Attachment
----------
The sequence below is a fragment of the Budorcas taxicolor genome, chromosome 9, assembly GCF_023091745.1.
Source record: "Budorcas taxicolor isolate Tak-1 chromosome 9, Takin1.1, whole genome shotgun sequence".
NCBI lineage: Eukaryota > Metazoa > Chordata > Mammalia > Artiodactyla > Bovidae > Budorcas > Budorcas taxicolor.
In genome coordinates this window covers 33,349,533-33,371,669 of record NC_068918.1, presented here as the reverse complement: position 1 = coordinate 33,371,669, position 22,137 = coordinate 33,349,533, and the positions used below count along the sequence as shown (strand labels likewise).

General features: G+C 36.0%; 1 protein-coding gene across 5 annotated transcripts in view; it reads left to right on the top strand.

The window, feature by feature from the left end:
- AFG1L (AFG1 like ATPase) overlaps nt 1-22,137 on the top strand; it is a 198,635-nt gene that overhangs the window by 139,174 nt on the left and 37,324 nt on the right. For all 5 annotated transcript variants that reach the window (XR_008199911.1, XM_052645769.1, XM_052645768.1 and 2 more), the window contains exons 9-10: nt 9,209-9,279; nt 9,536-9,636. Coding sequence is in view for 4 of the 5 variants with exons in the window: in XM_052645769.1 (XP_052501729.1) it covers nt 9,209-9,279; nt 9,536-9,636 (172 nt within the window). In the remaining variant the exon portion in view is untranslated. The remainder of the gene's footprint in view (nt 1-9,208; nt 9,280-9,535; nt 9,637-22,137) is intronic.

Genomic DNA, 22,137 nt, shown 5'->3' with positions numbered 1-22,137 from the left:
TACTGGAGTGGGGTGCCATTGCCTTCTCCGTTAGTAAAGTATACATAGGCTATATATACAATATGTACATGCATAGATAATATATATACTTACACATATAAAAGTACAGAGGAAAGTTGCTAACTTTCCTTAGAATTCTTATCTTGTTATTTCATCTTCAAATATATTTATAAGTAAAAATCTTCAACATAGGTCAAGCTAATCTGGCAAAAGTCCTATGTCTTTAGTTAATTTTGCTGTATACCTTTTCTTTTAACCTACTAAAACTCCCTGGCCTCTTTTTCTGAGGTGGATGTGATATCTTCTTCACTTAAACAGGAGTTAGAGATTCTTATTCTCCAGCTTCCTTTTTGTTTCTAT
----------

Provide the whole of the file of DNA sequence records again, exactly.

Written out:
The sequence below is a fragment of the Budorcas taxicolor genome, chromosome 9, assembly GCF_023091745.1.
Source record: "Budorcas taxicolor isolate Tak-1 chromosome 9, Takin1.1, whole genome shotgun sequence".
NCBI lineage: Eukaryota > Metazoa > Chordata > Mammalia > Artiodactyla > Bovidae > Budorcas > Budorcas taxicolor.
In genome coordinates this window covers 33,349,533-33,371,669 of record NC_068918.1, presented here as the reverse complement: position 1 = coordinate 33,371,669, position 22,137 = coordinate 33,349,533, and the positions used below count along the sequence as shown (strand labels likewise).

General features: G+C 36.0%; 1 protein-coding gene across 5 annotated transcripts in view; it reads left to right on the top strand.

The window, feature by feature from the left end:
- AFG1L (AFG1 like ATPase) overlaps nt 1-22,137 on the top strand; it is a 198,635-nt gene that overhangs the window by 139,174 nt on the left and 37,324 nt on the right. For all 5 annotated transcript variants that reach the window (XR_008199911.1, XM_052645769.1, XM_052645768.1 and 2 more), the window contains exons 9-10: nt 9,209-9,279; nt 9,536-9,636. Coding sequence is in view for 4 of the 5 variants with exons in the window: in XM_052645769.1 (XP_052501729.1) it covers nt 9,209-9,279; nt 9,536-9,636 (172 nt within the window). In the remaining variant the exon portion in view is untranslated. The remainder of the gene's footprint in view (nt 1-9,208; nt 9,280-9,535; nt 9,637-22,137) is intronic.

Genomic DNA, 22,137 nt, shown 5'->3' with positions numbered 1-22,137 from the left:
TACTGGAGTGGGGTGCCATTGCCTTCTCCGTTAGTAAAGTATACATAGGCTATATATACAATATGTACATGCATAGATAATATATATACTTACACATATAAAAGTACAGAGGAAAGTTGCTAACTTTCCTTAGAATTCTTATCTTGTTATTTCATCTTCAAATATATTTATAAGTAAAAATCTTCAACATAGGTCAAGCTAATCTGGCAAAAGTCCTATGTCTTTAGTTAATTTTGCTGTATACCTTTTCTTTTAACCTACTAAAACTCCCTGGCCTCTTTTTCTGAGGTGGATGTGATATCTTCTTCACTTAAACAGGAGTTAGAGATTCTTATTCTCCAGCTTCCTTTTTGTTTCTAT